news\ May 17, 2016 at 2:15 pm

Review Roundup: Homefront The Revolution is flawed with technical issues

Maybe a delay would have been necessary

Earlier this year Homefront: The Revolution held an open beta. Despite the lack of polish & technical issues with the game, Deep Silver went ahead and decided to publish the game instead of delaying it, which might have done some good to the game.
 
Early reviews are in and it's not looking to hot for the FPS future dystopian game. The common thread among all reviews seems to be that Homefront: The Revolution is filled with technical issues that make the unique title almost unplayable.
 
Homefront: The Revolution throws players into a near future dystopia,
catastrophic events have brought the United States to its knees and enabled the Korean People's Army forces to impose a brutal military occupation. 
 
Trapped in this American nightmare, Philadelphia has become a police state, where surveillance drones and armored patrols keep her once-proud citizens at heel, crushing any dissent with totalitarian force. To overcome their oppressors, players will have to engage in guerrilla warfare and use ambush, infiltration and hit and run tactics in thrilling un-scripted firefights.
 
How does the sequel hold up you ask? Let's find out:
 
 
 
Despite some quirks, every FPS fan can stand in line along with Kim Jong-un to gather this competently crafted first person shooter.
 
 
 
Though its world has some great aesthetic devices and a cool concept, ultimately all of Homefront: The Revolution’s elements feel repetitive, unpolished, or downright unnecessary. Over the length of its campaign, it fails to deliver a satisfying - or even fully functional - shooter experience
 
 
GameSpot (Review in Progress)
 
While the single-player campaign gives you plenty of ways to use all these tools--for better or worse--the completely separate co-op campaign offers only six missions total. You can replay them at any of three different difficulty levels, but even then, most missions can be completed in roughly 10 to 15 minutes. And unlike the campaign, you can't choose which weapons and attachments you acquire as you progress. Instead, you must blindly purchase a loot crates filled with random unlocks. So far, that's proven frustrating and pointless, but I plan to spend more time in the co-op campaign as I test Homefront on PC and Xbox One.
 
 
Perhaps the saddest thing about Homefront: The Revolution is that it's capably developed. It's not buggy (at least not in the PC version I played) and it runs smoothly. The guns feel fine; the lone vehicle (a motorcycle) is easy to control. But there's never a moment that feels like it's reaching for something more than a check-the-boxes open-world shooter. A successful insurgency swings the people in its favor with fancy ideals and arguments for why things can be better. The real city of Philadelphia knows this all too well. But Homefront's Philadelphia likely would have laid down for the British rather than suffer through another collection mission.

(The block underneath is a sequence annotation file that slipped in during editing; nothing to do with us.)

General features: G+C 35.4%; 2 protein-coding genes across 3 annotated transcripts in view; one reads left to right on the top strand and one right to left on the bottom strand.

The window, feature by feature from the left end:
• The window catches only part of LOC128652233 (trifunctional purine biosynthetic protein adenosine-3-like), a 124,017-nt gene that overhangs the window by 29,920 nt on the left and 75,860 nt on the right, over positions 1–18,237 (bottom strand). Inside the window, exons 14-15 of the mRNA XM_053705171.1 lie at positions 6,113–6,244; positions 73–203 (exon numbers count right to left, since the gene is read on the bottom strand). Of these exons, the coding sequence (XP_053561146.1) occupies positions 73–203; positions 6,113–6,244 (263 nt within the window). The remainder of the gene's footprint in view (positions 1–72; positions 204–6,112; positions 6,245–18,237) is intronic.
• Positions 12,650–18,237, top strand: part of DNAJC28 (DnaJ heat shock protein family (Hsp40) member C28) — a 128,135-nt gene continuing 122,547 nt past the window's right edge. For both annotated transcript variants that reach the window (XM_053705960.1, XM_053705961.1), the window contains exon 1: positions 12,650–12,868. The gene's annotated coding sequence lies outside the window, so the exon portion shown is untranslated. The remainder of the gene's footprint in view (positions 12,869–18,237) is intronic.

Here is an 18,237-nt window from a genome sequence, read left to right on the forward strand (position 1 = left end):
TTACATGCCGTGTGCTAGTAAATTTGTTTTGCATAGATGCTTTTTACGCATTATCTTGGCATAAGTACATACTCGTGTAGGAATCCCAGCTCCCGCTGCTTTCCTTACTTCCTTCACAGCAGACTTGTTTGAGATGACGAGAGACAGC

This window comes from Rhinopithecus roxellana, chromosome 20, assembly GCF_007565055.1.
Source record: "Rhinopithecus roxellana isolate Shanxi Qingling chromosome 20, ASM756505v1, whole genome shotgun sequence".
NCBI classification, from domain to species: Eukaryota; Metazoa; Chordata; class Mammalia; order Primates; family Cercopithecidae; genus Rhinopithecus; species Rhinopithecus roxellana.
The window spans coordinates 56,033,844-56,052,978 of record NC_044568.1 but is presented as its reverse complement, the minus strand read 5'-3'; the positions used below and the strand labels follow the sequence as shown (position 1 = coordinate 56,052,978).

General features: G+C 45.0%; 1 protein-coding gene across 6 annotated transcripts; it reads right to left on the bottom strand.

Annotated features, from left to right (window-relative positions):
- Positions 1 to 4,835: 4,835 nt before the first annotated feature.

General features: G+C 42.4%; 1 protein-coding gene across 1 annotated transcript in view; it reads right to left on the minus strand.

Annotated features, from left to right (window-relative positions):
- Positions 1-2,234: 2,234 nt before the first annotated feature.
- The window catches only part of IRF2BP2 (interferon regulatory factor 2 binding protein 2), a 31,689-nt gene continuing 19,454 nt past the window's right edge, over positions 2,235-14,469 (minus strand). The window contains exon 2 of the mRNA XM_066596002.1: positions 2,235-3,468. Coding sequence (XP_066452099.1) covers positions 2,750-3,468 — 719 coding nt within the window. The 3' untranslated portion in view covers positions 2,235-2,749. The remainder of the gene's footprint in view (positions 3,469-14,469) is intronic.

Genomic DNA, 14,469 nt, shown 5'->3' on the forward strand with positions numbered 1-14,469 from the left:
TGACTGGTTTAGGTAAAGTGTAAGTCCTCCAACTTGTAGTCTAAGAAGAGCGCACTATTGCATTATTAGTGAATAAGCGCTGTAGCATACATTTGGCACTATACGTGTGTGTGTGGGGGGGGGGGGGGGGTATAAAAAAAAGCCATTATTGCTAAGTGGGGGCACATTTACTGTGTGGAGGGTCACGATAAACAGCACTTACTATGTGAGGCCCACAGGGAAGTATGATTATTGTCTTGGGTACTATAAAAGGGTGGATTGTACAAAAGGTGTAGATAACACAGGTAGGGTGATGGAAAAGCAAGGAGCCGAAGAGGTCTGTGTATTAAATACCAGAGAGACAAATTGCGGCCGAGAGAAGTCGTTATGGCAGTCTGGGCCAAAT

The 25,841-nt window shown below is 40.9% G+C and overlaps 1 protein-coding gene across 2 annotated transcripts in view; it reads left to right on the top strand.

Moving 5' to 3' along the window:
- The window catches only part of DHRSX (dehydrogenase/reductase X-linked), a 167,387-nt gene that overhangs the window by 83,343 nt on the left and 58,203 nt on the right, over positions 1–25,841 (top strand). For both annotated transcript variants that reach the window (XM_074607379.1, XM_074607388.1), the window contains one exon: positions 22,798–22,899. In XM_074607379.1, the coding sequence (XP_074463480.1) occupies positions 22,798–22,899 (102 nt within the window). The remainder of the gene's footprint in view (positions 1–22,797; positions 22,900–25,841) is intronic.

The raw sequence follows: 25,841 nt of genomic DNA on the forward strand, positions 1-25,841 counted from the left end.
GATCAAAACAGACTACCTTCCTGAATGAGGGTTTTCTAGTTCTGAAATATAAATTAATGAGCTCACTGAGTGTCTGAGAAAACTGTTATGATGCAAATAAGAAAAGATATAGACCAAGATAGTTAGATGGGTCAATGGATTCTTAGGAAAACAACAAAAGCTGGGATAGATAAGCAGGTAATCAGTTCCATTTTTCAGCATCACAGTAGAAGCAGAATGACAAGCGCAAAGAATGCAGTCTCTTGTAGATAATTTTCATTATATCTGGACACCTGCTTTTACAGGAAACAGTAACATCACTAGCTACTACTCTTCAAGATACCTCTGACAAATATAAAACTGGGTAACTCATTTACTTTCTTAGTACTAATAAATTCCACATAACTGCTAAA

Despite its problems, Homefront: The Revolution isn't the disaster many would have anticipated, and it gets a lot right. If you're after a Far Cry game this year but don't want to throw sticks at mammoths, then it's worth checking out.
 
 
An interesting change of pace for a first person shooter that has some nice ideas and mechanics, but can’t quite get everything to sing.
 
 
 
Homefront: The Revolution is a disappointment no matter how you slice it. Maybe Deep Silver Dambuster can improve it over time and when that happens, the game could be worth a purchase in a sale; as it is, though, it simply cannot be recommended with many better options available for gamers.
 
 
 
While Homefront: The Revolution had the potential to be great, its mediocre gameplay, lackluster story and a myriad of technical issues make it one of the biggest disappointments of the generation. The PC’s iteration’s disastrous framerate and texture streaming follies take what could have been a halfway decent game and make it a pure test of patience on the part of the player.
 
 
 
Simply put, Homefront: The Revolution is outclassed in its bracket by every other big-budget game released this generation. And that’s without getting into how shockingly shit the PC version is...This game made me feel unwell, it bored me to tears, and it irritated the piss out of me. Also, it has co-op.
About The Author
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Jordan Biazzo News writer from New York, super fan of the Mass Effect trilogy and has finally got to play through Metal Gear 5: The Phantom Pain. Follow me on Twitter @TheJordanBiazzo
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